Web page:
It’s hard to believe it is the end of the month already. Summer’s here, the World Science Festival is back in town and troubling news of earthquakes has been coming from Italy all week. For those who don’t know me, I wear many hats and sometimes they converge, sometimes they do not.
This week, my worlds are converging around science. I have been working for about five years for a client called the International Balzan Foundation. I work for them under my other company, Gold Communications. Thanks to the Balzan Foundation, I have developed a fascination with science and scientists. That’s why I am always so excited when the World Science Festival comes to town. This week’s line up is most impressive. In fact, almost everything is sold out including a great discussion held at Eataly about ancient brews. I wish I could go but it was sold out early on.
I also love the science behind studying wine. When I studied for the sommelier certificate at AIS in Milan, I was thrilled with learning about all the chemistry behind winemaking. I still think this is largely ignored in most English language programs and I think it is something that should be added to the curriculum.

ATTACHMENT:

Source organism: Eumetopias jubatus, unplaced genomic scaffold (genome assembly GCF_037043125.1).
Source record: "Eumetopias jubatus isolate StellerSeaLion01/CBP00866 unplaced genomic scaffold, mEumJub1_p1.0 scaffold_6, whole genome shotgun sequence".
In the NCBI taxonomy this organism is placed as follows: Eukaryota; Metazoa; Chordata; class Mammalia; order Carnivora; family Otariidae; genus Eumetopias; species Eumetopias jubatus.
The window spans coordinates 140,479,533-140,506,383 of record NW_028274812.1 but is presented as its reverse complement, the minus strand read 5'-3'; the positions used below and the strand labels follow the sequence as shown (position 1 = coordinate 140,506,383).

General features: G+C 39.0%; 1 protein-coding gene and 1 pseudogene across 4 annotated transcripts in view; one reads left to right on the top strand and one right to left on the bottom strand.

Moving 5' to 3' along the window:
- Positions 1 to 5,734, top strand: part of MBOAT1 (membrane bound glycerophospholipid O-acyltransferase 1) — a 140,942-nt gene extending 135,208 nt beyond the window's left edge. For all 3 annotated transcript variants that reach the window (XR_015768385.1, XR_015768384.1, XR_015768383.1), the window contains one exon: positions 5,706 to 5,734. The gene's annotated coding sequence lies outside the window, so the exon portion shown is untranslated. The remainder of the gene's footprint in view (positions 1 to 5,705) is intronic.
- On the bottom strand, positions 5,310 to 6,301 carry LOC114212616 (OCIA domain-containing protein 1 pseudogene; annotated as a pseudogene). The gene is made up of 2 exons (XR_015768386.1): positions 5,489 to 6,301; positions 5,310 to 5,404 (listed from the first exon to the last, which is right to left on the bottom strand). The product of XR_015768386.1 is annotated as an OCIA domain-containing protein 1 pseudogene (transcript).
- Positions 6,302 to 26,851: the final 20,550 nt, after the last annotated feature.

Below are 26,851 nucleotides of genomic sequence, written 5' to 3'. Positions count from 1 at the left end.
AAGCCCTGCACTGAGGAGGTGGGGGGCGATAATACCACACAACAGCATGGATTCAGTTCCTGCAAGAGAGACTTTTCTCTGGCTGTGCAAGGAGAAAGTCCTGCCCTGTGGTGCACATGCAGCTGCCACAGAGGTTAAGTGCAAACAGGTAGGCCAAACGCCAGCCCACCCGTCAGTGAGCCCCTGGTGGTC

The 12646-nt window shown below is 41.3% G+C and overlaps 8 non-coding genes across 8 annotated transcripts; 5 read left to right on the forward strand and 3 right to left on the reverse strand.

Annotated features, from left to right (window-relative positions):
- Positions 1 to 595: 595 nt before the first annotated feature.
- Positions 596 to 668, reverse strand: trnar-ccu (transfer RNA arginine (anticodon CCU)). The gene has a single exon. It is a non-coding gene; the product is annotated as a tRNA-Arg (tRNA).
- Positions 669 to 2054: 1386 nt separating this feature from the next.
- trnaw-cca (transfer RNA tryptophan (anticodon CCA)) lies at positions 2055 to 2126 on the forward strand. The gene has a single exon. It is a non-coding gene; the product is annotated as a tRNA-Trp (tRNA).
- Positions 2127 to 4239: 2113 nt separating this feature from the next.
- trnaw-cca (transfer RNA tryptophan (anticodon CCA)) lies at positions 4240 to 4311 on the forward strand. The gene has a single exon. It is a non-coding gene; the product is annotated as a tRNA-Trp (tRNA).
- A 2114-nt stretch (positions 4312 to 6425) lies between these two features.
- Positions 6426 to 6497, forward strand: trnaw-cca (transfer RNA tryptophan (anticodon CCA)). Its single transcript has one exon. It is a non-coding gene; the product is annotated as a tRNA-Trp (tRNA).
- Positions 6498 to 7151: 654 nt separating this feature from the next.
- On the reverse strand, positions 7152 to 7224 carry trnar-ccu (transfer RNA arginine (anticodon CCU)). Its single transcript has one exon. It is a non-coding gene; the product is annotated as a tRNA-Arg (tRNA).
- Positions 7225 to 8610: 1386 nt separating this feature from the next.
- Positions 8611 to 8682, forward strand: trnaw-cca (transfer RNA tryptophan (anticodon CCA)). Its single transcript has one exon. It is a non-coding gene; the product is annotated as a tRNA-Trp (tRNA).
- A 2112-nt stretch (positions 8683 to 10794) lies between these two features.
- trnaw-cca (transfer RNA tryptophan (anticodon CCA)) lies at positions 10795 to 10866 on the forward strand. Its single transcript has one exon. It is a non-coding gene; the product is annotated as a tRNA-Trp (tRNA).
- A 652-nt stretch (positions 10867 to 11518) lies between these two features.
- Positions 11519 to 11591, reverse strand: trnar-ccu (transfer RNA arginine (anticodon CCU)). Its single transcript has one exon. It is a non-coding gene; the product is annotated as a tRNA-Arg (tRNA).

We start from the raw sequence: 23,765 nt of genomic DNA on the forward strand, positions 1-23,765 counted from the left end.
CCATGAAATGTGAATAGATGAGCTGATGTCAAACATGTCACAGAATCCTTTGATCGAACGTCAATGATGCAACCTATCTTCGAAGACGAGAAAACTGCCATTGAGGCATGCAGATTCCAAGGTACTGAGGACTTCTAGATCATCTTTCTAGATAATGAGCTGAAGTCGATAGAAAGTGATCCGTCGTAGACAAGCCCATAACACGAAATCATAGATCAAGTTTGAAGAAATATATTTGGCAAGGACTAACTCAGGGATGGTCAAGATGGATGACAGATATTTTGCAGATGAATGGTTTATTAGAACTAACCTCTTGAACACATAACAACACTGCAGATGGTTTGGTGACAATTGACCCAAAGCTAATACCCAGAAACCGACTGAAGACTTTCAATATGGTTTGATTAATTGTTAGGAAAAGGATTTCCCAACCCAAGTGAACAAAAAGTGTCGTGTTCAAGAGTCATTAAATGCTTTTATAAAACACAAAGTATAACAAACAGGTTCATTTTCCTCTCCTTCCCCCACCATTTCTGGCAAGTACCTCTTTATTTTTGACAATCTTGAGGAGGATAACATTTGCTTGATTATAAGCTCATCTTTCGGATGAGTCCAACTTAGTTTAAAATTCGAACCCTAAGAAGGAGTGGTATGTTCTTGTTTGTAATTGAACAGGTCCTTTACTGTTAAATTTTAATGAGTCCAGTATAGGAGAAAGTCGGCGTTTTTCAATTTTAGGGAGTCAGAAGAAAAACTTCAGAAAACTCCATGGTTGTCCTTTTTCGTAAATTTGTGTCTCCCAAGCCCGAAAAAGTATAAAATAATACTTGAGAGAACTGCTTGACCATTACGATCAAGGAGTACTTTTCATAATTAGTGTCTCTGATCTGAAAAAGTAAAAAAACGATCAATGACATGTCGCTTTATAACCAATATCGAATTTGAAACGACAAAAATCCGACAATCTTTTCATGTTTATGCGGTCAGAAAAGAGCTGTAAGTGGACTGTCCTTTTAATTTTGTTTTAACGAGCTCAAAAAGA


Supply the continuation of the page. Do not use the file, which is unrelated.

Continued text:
I noticed on the AIS website that this week was the setting for the Oscar del Vino by Bibenda. Bibenda was just recently translated into English and is available via Amazon for those who want to purchase a copy. This year’s Miglior Vino Spumante went to three producers from Franciacorta, including the Non Dosato Gualberto 2005 from Ricci Curbastro. Riccardo Ricci Curbastro is a lovely and bright guy, a great font of information on Franciacorta. His wines are brought in by Domenico Valentino.
These last few weeks were also the scene of horrible earthquakes in Emilia Romagna. My heart goes out to those whose loved ones were affected first and foremost but I also hate seeing the physical destruction of Italian landmarks. I studied in Emilia Romagna, at SAIS in Bologna, so I feel a particular kinship to this region. I know producers of Parmigiano Reggiano were impacted. I haven’t heard of any devastation of wineries and wines. My friend, Dave Buchanan at Wine Openers wrote a nice ode to Drei Dona, a famed winery in the area. I had the pleasure of meeting a number of producers from Emilia Romagna when I was translating for them last year with a well-known wine magazine during Vinitaly.
Emilia Romagna is often overlooked but I think that is a real mistake. They have lovely wines, including great Sangiovese and Pignoletto to recommend as well as some interesting passito made from Albana and other wines made from grapes such as Bonarda and Lambrusco.